Barguzin begins at the junction of the Ikatsky and the Yuzho-Muisky ridges. As it flows along the Amut Basin, it forms Balan-Tamur Lake. The river flows into Baikal in the area of Barguzinsky Bay, one and a half kilometers from the settlement of Ust-Barguzin with a rich history. The settlement was founded in 1648. The decembrist M.K. Küchelbecker lived and died here in exile, the member of the Petrashevsky Circle N.P. Grigoryev also lived there. In 1873 M.A. Novomeisky was born here; he became one of the founders of the Israeli chemical industry on the coast of the Dead Sea. There is also every good reason to believe that the great Hungarian poet Sandor Petofi was buried in Ust-Barguzin.

Turka and Snezhnaya

One more river flowing into Baikal from the Buryat side is Turka. Its length is 272 kilometers, it flows through a strongly cross-country terrain from the east to the west and flows into the middle part of Lake Baikal near the village of Turka;  the famous Barguzinsky highway passes through this village. This village is one of the oldest in Transbaikalia: it was founded in early XIX century.

The Snezhnaya River flows into Lake Baikal at the border of Buryatia and Irkutsk Oblast:  the river is one of the most affluent water streams flowing from the northern Khamar-Daban ridge. The173-km-long river is very popular among water tourists. In case of an average water level, the complexity of obstacles on the river equals to the category IV. However, next to the Kharmyn-Dulyu waterfall (“Squirrel’s Flight” waterfall), the complexity category increases to VI +, and only a few sportspeople managed to pass the waterfall on kayaks. Whereas the rapids of Zhaba (“Toad”) and Snezhinka (“Snowflake”) have a complexity of the category VI.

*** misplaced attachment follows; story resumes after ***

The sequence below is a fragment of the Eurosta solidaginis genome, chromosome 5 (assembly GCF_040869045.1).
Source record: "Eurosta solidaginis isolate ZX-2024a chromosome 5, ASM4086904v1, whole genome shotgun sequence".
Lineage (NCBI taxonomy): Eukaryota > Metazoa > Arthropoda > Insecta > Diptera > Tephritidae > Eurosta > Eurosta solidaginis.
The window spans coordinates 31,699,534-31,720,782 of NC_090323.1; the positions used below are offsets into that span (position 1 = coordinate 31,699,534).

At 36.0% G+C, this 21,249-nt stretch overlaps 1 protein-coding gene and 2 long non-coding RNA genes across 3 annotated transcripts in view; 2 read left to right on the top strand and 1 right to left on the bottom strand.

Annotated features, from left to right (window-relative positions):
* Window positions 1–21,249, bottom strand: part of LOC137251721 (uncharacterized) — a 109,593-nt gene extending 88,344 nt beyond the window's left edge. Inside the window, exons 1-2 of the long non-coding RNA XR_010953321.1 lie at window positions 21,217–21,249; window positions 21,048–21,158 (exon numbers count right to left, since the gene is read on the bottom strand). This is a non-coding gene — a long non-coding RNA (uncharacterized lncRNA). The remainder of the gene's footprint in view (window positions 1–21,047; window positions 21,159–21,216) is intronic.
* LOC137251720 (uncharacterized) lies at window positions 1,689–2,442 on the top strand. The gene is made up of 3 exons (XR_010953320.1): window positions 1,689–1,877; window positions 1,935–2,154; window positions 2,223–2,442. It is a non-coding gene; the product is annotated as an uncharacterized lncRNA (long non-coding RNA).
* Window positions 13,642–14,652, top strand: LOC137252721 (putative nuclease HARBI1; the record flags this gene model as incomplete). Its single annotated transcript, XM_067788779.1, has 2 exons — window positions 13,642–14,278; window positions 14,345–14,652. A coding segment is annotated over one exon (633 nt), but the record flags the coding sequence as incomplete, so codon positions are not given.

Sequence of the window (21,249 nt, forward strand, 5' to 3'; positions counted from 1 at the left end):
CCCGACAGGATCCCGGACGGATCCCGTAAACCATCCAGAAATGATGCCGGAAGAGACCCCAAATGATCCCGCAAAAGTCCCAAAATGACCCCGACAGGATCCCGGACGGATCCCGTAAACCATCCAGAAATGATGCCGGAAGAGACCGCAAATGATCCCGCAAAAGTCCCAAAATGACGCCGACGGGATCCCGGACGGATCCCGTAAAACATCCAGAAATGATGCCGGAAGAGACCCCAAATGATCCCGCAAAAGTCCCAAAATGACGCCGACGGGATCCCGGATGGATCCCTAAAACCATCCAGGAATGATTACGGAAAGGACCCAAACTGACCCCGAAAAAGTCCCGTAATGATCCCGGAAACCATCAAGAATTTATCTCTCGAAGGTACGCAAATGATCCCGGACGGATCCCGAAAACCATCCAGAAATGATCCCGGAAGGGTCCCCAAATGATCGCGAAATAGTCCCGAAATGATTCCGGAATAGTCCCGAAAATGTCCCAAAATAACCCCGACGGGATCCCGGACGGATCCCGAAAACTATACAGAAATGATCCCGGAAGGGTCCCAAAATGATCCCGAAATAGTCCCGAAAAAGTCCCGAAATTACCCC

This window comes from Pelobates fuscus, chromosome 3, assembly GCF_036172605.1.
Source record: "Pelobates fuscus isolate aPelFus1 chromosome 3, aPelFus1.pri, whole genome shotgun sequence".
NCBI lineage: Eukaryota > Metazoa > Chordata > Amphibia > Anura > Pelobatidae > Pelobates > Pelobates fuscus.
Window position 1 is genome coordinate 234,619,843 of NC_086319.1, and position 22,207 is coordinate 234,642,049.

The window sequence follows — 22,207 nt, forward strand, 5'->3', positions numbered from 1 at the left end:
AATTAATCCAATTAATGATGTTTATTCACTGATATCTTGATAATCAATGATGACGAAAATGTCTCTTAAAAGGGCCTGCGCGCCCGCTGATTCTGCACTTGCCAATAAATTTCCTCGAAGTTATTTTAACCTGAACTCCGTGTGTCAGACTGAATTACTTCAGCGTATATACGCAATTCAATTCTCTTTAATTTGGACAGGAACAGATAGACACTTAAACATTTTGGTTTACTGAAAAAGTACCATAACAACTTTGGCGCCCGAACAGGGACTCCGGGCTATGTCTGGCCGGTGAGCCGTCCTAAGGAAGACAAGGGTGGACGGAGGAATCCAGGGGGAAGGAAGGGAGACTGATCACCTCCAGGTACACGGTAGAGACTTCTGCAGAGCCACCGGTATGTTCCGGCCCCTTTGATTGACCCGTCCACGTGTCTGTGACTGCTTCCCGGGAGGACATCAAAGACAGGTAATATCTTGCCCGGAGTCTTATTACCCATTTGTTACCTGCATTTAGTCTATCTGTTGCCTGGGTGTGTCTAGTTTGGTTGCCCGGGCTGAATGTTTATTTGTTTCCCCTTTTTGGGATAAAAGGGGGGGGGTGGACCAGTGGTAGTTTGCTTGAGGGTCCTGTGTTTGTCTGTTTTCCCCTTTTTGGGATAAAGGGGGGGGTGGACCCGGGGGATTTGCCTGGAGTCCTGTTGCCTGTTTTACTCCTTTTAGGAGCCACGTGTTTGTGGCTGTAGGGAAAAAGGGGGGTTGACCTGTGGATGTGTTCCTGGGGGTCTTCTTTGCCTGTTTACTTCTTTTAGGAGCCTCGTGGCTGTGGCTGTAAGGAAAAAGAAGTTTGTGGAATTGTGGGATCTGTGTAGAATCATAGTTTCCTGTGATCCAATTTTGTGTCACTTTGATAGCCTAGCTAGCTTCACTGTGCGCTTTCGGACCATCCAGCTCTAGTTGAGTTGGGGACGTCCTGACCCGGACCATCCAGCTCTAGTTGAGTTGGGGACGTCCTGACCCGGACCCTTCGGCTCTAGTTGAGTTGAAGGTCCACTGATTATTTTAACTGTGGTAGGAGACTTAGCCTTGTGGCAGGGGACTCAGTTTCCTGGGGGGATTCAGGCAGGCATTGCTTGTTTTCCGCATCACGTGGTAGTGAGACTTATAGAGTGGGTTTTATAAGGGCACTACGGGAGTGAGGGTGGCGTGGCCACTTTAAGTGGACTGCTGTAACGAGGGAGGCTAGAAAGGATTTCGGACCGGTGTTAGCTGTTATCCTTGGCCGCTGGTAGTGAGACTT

The Rivers of the Western Coast

The two large rivers of the western coast - Goloustnaya and Buguldeika - carry their waters to Lake Baikal.

Goloustnaya flows through the territory of Irkutsk Oblast. The river begins from the northern slopes of the Primorsky ridge, then makes a loop, flows through the ridge, then divides into several arns and flows into the lake. The river’s width reaches 55 meters and its depth is equal to two meters In the vicinity of the village of Bolshoe Goloustnoye standing at the confluence of the river and Lake Baikal. There is a small island on the river not far from the village: unique relic poplars grow on it. You can wade through the river to reach the island. Some legends say that old shamans conducted their rites on the island.

The second largest river of the western coast is Buguldeika. Its length is 78 kilometers. The village of Buguldeika founded in XVII century as a Buryat ulus is situated in the mouth of this river. Tourism is actively developing in Buguldeika nowadays: there are tourist centers and guest houses there. The village is quite large: its population amounts to about 1,000 people.